Valentine’s Day

I am not bitter.


But I do detest Valentine’s Day.  I’m consistent though- I also can’t stand Mother’s Day, Father’s Day, Thanksgiving- basically any holiday that implies that we should treat people specially for only one day of the year.  Don’t get me wrong, I still get my mum some flowers and a nice card in May and if I’m dating someone, he gets a present on that random day in February.  I’m not trying to make a political statement.  All I’m saying is I think we should all be nice to everyone all the time without having to be told to do so for one specific day of the year by corporations and/or irrelevant ancient rituals.

It means a lot more to me when a friend comes up to me and says “Hey, you look like you’re having a rough day.  Let’s get coffee.” than when some poor guy I’m dating spends loads of money on a bunch of roses (I prefer jasmine), an expensive dinner (I really like cooking), and jewellery (…okay, I do like jewellery) on some random day just because society expects him to.  Seriously.

Holidays like this promote the idea that it’s not important to do nice things for people all the time.  It’s the equivalent of cramming for a final exam- you can do nothing all year, but on one day if you go absolutely crazy it still works?  I don’t think so.  It’s a karmic fail.  Not to mention the idea that this is all bestowed upon one person!  Aren’t your efforts better spent treating friends to lunch every once in awhile or even just taking the time to call someone you don’t get to chat with too often?  Wouldn’t you rather be invited over for dinner on a random rainy friday night just because instead of having ridiculous expectations for some grandiose gesture on one very specific day of the year? Where’s the spontaneity in that?  Where’s the excitement?  Honestly, I would be happier to get smiled at by a stranger on a day that I wasn’t feeling so great than having all of those things bestowed upon me on one fateful day of the year.  I came upon this article from Women’s Health that shows that I’m not alone in thinking this way, either.  Why not give year round?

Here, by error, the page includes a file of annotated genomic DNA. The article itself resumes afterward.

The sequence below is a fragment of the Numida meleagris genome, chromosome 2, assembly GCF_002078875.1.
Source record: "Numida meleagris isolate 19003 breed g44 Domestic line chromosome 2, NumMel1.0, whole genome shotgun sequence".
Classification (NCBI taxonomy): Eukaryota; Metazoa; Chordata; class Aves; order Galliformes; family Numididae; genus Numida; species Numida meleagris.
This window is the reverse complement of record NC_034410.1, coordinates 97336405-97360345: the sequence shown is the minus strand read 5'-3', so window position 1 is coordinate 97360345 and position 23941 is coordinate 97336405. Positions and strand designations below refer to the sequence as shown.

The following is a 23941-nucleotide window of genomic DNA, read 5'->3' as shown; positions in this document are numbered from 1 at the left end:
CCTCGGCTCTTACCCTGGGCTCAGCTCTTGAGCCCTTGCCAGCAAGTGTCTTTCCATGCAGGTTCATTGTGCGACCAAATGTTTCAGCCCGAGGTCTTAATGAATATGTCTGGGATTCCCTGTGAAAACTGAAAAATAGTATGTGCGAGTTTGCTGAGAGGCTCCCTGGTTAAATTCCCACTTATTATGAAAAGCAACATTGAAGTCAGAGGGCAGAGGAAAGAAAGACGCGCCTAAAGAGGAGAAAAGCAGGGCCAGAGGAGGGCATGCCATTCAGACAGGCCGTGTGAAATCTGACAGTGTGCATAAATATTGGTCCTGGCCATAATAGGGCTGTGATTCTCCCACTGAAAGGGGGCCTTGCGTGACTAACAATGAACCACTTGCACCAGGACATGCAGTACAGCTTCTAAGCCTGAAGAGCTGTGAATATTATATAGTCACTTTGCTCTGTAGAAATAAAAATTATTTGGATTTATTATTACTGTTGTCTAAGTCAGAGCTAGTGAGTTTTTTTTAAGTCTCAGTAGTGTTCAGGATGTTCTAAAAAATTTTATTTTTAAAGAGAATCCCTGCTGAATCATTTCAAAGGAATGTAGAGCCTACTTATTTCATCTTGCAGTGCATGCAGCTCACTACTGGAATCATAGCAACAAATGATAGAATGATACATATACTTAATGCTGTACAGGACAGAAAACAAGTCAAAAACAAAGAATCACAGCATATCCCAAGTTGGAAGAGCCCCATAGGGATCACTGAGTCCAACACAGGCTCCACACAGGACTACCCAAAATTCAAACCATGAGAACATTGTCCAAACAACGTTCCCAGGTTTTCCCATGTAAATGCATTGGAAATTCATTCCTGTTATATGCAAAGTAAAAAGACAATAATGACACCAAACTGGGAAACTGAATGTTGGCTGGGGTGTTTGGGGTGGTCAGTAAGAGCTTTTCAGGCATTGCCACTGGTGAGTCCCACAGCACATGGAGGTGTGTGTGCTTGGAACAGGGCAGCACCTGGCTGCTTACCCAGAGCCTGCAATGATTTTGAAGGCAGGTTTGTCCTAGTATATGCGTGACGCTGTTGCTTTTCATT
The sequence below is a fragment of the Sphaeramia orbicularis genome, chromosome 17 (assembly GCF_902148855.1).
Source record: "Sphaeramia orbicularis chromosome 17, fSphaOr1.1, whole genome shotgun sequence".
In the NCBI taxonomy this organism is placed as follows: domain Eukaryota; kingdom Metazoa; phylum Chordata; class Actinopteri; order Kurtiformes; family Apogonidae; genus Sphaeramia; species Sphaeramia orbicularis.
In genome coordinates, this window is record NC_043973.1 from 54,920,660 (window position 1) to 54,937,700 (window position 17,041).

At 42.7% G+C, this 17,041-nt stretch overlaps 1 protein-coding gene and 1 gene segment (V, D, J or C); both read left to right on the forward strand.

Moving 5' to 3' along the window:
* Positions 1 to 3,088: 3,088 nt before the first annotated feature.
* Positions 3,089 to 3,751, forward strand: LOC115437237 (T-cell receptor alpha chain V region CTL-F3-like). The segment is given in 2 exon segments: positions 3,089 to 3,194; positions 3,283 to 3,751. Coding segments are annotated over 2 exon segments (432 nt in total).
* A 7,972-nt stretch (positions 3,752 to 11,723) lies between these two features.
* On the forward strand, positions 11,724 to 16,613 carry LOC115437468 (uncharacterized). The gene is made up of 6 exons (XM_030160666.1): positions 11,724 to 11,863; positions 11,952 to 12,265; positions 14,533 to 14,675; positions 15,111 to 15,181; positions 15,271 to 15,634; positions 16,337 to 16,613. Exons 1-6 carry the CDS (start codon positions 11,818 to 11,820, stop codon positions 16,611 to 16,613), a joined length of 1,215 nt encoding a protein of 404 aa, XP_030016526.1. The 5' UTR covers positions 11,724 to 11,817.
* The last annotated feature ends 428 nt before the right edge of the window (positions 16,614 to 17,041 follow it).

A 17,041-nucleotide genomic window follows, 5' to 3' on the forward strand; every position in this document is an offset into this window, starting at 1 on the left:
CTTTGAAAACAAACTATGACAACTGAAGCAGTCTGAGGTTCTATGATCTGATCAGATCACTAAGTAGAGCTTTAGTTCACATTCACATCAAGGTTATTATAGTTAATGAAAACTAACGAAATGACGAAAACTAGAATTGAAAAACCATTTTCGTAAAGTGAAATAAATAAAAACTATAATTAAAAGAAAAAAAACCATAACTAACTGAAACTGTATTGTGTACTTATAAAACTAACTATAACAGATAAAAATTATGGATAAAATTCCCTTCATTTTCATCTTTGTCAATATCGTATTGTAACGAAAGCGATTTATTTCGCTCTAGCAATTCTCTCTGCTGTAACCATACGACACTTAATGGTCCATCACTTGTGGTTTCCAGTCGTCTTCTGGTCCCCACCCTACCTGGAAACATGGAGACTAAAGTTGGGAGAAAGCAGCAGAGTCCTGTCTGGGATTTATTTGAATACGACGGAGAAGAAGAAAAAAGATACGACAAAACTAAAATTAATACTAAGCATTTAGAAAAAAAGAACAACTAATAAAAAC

Look, I’m not trying to rain on any parades here.  If you like getting roses and expensive things and going to crowded restaurants, that’s great.  Really, I don’t judge you for it any more than I expect to be judged for not liking all that.  All I’m saying is maybe we as a society should re-evaluate our priorities in terms of how we spread kindness and treat other people.  Don’t forget, in the simple act of giving alone, you receive.


One thought on “Valentine’s Day

  1. Pingback: Love (and science) | A Quest for Peace

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